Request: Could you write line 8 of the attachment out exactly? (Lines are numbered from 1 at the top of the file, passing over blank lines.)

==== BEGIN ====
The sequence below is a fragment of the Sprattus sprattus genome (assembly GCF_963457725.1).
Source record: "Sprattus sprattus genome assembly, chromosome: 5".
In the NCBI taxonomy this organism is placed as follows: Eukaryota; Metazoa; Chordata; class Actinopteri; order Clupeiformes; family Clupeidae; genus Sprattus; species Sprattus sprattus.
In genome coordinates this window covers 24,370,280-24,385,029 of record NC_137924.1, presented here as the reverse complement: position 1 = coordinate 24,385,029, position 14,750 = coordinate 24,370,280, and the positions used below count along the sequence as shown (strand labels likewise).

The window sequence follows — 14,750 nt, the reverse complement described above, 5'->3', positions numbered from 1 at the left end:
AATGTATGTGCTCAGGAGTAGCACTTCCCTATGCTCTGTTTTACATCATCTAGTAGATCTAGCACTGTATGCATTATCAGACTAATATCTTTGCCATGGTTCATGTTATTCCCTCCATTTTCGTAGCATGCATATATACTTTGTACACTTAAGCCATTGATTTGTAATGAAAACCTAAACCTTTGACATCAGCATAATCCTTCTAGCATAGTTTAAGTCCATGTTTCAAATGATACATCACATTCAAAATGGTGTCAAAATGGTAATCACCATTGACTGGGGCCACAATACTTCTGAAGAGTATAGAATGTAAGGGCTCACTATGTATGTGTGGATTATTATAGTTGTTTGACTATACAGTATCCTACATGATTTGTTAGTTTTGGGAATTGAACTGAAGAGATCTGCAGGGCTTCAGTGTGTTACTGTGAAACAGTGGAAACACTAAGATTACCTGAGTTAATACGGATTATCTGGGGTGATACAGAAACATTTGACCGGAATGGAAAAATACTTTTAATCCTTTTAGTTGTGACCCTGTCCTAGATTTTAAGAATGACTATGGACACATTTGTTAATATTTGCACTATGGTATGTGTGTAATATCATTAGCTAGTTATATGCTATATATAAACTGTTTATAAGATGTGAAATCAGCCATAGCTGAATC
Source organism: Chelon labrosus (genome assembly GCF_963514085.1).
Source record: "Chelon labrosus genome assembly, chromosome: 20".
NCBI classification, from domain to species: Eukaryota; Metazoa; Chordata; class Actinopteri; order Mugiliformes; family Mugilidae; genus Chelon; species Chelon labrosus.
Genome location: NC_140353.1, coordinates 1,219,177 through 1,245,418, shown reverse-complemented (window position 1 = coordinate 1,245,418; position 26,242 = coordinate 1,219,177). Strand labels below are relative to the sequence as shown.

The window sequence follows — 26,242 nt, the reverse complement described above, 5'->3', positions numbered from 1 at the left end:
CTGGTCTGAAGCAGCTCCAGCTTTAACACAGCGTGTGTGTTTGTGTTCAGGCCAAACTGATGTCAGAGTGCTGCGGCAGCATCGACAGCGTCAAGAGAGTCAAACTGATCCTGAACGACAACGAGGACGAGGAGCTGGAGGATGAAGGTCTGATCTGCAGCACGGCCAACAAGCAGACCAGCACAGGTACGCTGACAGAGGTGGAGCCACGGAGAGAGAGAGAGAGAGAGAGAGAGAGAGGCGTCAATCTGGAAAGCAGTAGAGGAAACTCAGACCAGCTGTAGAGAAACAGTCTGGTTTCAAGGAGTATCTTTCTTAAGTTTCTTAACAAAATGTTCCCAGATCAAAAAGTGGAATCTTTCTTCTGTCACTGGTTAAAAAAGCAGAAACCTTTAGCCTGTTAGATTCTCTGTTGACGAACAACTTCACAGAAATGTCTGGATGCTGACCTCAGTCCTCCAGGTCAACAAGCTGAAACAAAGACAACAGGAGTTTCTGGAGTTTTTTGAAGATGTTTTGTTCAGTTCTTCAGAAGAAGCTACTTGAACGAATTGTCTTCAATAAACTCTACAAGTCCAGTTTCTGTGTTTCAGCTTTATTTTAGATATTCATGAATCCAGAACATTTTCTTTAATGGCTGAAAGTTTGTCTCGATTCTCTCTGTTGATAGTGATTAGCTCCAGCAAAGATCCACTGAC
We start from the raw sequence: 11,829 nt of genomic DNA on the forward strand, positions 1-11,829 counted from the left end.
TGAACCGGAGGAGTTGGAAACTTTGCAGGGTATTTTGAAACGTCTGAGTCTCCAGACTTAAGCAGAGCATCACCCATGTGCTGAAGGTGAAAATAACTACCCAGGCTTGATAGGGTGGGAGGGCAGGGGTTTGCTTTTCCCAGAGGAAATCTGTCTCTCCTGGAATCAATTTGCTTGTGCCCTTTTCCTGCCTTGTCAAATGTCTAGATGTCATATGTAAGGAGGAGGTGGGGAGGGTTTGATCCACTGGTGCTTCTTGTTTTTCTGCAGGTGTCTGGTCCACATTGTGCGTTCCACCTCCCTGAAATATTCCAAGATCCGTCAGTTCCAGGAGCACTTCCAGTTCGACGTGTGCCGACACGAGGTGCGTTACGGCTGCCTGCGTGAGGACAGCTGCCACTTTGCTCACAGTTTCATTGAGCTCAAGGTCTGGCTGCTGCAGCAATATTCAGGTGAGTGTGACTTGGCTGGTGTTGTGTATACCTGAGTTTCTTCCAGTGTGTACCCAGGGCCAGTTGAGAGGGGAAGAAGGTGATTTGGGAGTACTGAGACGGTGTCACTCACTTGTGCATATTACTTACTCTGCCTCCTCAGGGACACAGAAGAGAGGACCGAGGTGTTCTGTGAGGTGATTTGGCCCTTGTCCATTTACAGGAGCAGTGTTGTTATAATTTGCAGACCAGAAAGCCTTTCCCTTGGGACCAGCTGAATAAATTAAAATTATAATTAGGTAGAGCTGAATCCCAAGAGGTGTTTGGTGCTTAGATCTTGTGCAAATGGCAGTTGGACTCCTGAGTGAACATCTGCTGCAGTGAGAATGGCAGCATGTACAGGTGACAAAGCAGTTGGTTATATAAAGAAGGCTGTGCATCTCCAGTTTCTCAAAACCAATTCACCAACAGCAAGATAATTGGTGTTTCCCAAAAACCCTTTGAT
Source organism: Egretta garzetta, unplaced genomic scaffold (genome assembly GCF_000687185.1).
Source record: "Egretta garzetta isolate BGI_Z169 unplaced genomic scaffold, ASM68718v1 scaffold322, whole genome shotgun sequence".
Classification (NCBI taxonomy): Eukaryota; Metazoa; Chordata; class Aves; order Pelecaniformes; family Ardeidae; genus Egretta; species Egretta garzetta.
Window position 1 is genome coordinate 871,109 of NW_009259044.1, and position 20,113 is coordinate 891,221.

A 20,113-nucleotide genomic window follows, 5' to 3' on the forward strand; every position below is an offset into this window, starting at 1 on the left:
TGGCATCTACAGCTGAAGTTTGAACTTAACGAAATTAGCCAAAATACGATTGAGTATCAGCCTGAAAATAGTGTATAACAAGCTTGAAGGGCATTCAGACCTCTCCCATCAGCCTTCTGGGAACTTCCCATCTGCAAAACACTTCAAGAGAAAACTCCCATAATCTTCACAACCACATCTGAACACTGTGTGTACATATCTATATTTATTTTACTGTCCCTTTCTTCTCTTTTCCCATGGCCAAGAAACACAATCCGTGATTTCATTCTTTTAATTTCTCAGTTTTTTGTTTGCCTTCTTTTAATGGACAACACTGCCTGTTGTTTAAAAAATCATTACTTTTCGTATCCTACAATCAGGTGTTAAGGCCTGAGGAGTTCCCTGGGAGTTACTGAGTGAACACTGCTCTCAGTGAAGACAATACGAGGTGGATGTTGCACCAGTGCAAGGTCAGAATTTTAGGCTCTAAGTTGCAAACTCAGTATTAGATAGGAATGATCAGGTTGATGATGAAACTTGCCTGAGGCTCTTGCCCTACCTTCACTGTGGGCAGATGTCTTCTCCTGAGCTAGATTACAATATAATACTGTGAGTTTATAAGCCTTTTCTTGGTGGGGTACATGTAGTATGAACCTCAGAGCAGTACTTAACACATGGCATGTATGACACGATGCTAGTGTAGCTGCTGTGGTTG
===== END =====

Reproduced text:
Source record: "Chelon labrosus genome assembly, chromosome: 20".